5 February 2011

Christopher Booker - why the truth has no power

"My long crusade for common sense" he writes to mark the Telegraph's 50th anniversary.
My reporting has ranged over countless other scandals in the past two decades, from the rise of the health and safety culture to the disastrous mishandling of the foot-and-mouth crisis, from the wind farm scam to the asbestos scare, from the ever-expanding powers of the EU to the destruction of our Armed Forces.

All this amounted to a mutation in the nature of our governance. And the consequence is that we are now ruled by a vast maze of bureaucratic structures, not answerable to Parliament, operating at every level, from Brussels down to the town halls and a plethora of executive agencies. The power of elected politicians at all levels of government has been immeasurably diminished – which is one reason why they are now held in such contempt by the public.

The dead hand of this system now stretches into almost every area of life, not just sapping businesses but exercising its grip over the NHS, the education system, the police and much more besides. And the most striking thing about this new presence in our lives is how it lives by its own peculiar values, talking only in its own stultifying jargon, unable to relate to the real world. Common sense, like democratic accountability, has gone out of the window.

The system damages all it touches, which is why it lands us with one disaster after another, from the pointless destruction of billions of fish to the shambles it has made of our rubbish collection; from the skewing of our energy policy in favour of useless windmills to the way our family courts have turned every principle of justice on its head to allow politically correct social workers to seize children from loving parents.
I wonder. It seems too easy to blame the deus ex machina of the EU. My own observations, made with the advantage of periodically returning from long periods abroad to get an "as others see us" view of British society, were that the country was becoming more and more like the third world countries I was travelling from - and that was before the surrenders of sovereignty that Booker laments. Rudyard Kipling expressed it well:
All along o' dirtiness, all along o' mess,
All along o' doin' things rather-more-or-less
Except - Kipling was contrasting the slovenliness of the "natives" with the discipline of the British soldier. He could not have imagined that the British would become an international by-word for the sluttishness of their women, the drunken brutality of their men and the foul behaviour of their children. Or that the "natives" would come to regard British politicians and civil servants with amused contempt.

Liberty cannot exist without at least the aspiration of virtue. That's gone, and we did it to ourselves. The EU has simply moved into the space left by the erosion of self-discipline, self-respect, honour and courage in our leaders and, by extension, the society that elects them.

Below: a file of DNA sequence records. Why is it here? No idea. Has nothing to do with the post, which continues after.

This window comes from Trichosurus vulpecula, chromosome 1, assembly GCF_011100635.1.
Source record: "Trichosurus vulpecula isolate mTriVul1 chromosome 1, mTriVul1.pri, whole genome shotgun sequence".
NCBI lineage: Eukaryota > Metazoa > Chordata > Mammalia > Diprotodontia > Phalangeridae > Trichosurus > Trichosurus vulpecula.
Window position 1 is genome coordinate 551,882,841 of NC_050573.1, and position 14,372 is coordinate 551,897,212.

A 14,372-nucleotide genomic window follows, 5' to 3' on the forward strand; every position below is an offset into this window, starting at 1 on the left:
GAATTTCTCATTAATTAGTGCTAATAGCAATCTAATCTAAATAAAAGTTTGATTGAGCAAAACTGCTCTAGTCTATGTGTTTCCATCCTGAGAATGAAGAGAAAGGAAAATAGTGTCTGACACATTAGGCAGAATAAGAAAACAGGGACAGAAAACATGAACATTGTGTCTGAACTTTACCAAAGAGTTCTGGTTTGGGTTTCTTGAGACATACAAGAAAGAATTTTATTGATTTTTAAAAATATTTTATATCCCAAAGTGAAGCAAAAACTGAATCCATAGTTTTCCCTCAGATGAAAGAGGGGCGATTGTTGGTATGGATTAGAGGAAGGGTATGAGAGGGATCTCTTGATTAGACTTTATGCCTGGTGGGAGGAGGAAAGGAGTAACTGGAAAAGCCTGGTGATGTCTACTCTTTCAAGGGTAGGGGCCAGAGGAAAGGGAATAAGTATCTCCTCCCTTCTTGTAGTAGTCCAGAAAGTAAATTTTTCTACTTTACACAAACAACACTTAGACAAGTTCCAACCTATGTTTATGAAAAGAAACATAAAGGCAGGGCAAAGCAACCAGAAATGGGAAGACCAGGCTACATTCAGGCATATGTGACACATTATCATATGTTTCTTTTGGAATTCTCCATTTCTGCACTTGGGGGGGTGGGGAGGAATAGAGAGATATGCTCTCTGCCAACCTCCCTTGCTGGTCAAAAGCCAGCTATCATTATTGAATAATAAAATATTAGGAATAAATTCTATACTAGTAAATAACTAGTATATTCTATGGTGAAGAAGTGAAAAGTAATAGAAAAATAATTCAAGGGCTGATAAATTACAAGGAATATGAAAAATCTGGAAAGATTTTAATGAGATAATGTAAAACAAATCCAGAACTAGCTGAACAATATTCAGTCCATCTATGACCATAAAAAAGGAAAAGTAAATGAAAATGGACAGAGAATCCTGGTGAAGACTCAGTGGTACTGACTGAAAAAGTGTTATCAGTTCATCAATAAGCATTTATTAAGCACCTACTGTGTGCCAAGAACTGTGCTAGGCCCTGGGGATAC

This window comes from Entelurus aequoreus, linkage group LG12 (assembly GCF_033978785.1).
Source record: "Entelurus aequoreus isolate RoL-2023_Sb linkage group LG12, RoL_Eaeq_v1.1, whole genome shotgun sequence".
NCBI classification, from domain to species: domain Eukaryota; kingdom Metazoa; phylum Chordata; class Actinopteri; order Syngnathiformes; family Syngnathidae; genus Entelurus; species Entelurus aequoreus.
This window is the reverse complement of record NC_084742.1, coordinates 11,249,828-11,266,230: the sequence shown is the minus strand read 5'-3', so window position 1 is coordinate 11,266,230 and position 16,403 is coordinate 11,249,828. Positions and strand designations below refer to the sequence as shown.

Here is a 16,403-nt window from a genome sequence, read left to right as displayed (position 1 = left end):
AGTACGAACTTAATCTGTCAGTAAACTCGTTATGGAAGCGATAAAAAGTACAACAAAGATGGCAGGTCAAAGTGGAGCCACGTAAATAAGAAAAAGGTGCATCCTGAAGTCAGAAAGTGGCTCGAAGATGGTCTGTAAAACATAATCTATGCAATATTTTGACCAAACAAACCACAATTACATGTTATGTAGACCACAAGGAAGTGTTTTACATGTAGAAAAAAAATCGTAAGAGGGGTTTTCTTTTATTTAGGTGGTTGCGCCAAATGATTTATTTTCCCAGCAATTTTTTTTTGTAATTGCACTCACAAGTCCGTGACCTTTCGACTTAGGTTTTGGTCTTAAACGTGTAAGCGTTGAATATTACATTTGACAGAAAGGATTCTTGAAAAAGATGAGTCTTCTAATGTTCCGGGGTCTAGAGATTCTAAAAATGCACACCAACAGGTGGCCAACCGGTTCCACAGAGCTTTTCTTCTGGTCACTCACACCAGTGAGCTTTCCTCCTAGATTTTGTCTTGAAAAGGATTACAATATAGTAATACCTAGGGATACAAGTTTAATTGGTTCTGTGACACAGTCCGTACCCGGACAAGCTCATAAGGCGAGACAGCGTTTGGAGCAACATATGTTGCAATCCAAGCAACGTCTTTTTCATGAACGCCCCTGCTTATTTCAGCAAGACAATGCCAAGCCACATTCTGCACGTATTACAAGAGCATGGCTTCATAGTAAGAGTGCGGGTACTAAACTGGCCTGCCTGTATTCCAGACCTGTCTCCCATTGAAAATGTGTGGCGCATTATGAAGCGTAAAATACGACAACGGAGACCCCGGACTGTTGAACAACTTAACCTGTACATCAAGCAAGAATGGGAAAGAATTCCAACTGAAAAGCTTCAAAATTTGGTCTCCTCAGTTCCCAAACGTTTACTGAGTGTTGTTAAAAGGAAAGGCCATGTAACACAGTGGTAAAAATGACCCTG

1. You must never, ever, ever fall into the leftist trap of blaming the British people.

    ALL the fault and all the blame lies with the Enemy Class - who are largely state-financed and unelected [see Sean Gabb] - and they are the ones who hate and mistrust the British people.

    Five minutes spent in the company of the "scum of the Earth" in Afghanistan would convince you that the British character is alive and well.

  2. Read what I wrote again. The Spanish say "the fish rots from the head" - I believe this is a tired and demoralized polity because it has been betrayed so often. But the end result is a society that no longer exhibits the qualities that once made me proud to serve my country.

  3. Point taken.

    My concern was this conclusion - "The EU has simply moved into the space left by ...our leaders and, by extension, THE SOCIETY that ELECTS them."

    I don't blame nor distrust the British - the British are the only hope that Europe has.

  4. We hear men speaking for us of new laws strong and sweet,
    Yet is there no man speaketh as we speak in the street.
    It may be we shall rise the last as Frenchmen rose the first,
    Our wrath come after Russia's wrath and our wrath be the worst.
    It may be we are meant to mark with our riot and our rest
    God's scorn for all men governing. It may be beer is best.
    But we are the people of England; and we have not spoken yet.
    Smile at us, pay us, pass us. But do not quite forget.

  5. They have given us into the hands of the new unhappy lords,
    Lords without anger and honour, who dare not carry their swords.
    They fight by shuffling papers; they have bright dead alien eyes;
    They look at our labour and laughter as a tired man looks at flies.
    And the load of their loveless pity is worse than the ancient wrongs,
    Their doors are shut in the evenings; and they know no songs.

  6. Well said - we surely can't endure much more of this.